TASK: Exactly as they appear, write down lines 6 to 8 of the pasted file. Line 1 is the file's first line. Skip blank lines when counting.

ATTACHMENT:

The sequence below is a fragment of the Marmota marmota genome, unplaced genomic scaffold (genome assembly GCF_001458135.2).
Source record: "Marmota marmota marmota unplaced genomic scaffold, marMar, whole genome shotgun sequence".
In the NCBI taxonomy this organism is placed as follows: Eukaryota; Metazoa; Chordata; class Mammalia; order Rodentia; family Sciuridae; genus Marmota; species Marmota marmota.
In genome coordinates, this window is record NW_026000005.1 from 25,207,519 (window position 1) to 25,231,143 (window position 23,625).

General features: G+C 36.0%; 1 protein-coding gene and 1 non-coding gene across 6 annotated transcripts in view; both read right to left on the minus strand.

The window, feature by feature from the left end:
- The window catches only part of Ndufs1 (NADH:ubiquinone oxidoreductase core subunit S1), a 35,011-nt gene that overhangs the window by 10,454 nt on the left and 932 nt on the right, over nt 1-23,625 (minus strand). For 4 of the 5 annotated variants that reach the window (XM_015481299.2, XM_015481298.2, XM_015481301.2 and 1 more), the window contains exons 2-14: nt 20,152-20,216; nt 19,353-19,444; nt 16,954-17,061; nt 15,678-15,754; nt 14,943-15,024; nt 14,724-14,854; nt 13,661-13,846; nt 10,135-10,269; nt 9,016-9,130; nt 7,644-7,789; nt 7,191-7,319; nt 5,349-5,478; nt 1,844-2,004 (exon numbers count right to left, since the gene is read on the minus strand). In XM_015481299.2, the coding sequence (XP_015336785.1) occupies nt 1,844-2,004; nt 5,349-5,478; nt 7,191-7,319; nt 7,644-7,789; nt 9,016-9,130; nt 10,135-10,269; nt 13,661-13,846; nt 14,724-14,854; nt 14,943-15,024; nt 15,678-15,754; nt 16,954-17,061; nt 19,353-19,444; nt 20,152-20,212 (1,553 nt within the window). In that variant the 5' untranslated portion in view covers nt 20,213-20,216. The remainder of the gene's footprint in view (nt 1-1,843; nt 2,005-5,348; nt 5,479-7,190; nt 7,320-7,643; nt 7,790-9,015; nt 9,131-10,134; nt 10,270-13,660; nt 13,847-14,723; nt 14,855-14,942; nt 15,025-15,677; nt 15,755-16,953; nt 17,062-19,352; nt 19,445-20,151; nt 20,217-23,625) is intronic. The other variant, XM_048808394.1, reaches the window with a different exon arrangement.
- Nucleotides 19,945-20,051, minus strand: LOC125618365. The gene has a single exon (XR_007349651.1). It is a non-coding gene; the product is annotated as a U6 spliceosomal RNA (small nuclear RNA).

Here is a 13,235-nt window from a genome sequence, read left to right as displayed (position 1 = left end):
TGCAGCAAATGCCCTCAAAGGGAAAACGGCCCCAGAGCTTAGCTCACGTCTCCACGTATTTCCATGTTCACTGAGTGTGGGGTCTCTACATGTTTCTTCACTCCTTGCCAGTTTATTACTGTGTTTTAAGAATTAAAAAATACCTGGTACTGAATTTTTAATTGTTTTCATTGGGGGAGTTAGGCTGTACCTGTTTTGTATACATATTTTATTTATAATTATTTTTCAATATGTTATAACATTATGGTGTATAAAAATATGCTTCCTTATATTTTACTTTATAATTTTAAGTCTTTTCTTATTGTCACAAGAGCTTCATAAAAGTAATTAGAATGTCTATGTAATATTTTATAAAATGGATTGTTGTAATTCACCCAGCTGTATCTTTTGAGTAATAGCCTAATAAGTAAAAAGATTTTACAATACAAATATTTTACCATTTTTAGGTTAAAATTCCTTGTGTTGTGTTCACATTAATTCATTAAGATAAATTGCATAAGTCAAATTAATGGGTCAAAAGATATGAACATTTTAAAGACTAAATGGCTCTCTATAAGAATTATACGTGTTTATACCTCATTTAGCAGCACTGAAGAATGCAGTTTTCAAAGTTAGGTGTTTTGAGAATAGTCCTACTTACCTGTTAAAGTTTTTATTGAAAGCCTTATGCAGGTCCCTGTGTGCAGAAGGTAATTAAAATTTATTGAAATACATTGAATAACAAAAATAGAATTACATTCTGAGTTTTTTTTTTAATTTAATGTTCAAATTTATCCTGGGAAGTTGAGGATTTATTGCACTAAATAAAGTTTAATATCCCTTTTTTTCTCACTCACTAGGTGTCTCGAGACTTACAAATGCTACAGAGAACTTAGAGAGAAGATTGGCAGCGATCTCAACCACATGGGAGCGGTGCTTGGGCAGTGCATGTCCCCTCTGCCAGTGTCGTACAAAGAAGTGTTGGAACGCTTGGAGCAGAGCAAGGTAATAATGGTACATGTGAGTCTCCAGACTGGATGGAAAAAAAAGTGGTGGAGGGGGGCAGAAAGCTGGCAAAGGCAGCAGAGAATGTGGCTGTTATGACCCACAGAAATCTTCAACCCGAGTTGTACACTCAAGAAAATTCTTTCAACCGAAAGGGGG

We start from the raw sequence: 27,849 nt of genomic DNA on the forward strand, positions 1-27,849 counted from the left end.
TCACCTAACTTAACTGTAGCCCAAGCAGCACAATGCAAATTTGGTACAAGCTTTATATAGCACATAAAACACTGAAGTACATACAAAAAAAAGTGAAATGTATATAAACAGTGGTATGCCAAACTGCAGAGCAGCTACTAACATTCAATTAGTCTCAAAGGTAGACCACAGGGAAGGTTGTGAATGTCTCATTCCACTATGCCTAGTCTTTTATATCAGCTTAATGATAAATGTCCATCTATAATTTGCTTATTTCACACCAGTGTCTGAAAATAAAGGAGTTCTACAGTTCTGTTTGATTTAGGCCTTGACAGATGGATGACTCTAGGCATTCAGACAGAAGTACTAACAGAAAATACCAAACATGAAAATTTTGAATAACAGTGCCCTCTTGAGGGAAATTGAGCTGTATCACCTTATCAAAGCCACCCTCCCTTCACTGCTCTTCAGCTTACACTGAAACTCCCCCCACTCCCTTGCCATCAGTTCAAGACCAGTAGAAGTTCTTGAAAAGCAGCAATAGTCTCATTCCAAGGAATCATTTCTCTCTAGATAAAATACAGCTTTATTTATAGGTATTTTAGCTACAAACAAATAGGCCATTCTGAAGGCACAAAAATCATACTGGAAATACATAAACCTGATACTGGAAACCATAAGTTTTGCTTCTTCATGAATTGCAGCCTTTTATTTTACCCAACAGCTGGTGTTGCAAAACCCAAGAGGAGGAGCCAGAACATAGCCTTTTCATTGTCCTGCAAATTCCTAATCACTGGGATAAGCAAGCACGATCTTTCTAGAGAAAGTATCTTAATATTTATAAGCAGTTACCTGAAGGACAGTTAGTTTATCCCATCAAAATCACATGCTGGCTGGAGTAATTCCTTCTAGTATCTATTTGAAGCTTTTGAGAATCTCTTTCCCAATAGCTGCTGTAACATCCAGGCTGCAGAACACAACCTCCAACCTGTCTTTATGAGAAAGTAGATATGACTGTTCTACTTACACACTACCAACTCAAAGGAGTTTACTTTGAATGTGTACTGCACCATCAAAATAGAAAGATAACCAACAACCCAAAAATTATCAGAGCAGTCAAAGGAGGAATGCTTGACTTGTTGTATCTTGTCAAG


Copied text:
The window, feature by feature from the left end:
- The window catches only part of Ndufs1 (NADH:ubiquinone oxidoreductase core subunit S1), a 35,011-nt gene that overhangs the window by 10,454 nt on the left and 932 nt on the right, over nt 1-23,625 (minus strand). For 4 of the 5 annotated variants that reach the window (XM_015481299.2, XM_015481298.2, XM_015481301.2 and 1 more), the window contains exons 2-14: nt 20,152-20,216; nt 19,353-19,444; nt 16,954-17,061; nt 15,678-15,754; nt 14,943-15,024; nt 14,724-14,854; nt 13,661-13,846; nt 10,135-10,269; nt 9,016-9,130; nt 7,644-7,789; nt 7,191-7,319; nt 5,349-5,478; nt 1,844-2,004 (exon numbers count right to left, since the gene is read on the minus strand). In XM_015481299.2, the coding sequence (XP_015336785.1) occupies nt 1,844-2,004; nt 5,349-5,478; nt 7,191-7,319; nt 7,644-7,789; nt 9,016-9,130; nt 10,135-10,269; nt 13,661-13,846; nt 14,724-14,854; nt 14,943-15,024; nt 15,678-15,754; nt 16,954-17,061; nt 19,353-19,444; nt 20,152-20,212 (1,553 nt within the window). In that variant the 5' untranslated portion in view covers nt 20,213-20,216. The remainder of the gene's footprint in view (nt 1-1,843; nt 2,005-5,348; nt 5,479-7,190; nt 7,320-7,643; nt 7,790-9,015; nt 9,131-10,134; nt 10,270-13,660; nt 13,847-14,723; nt 14,855-14,942; nt 15,025-15,677; nt 15,755-16,953; nt 17,062-19,352; nt 19,445-20,151; nt 20,217-23,625) is intronic. The other variant, XM_048808394.1, reaches the window with a different exon arrangement.
- Nucleotides 19,945-20,051, minus strand: LOC125618365. The gene has a single exon (XR_007349651.1). It is a non-coding gene; the product is annotated as a U6 spliceosomal RNA (small nuclear RNA).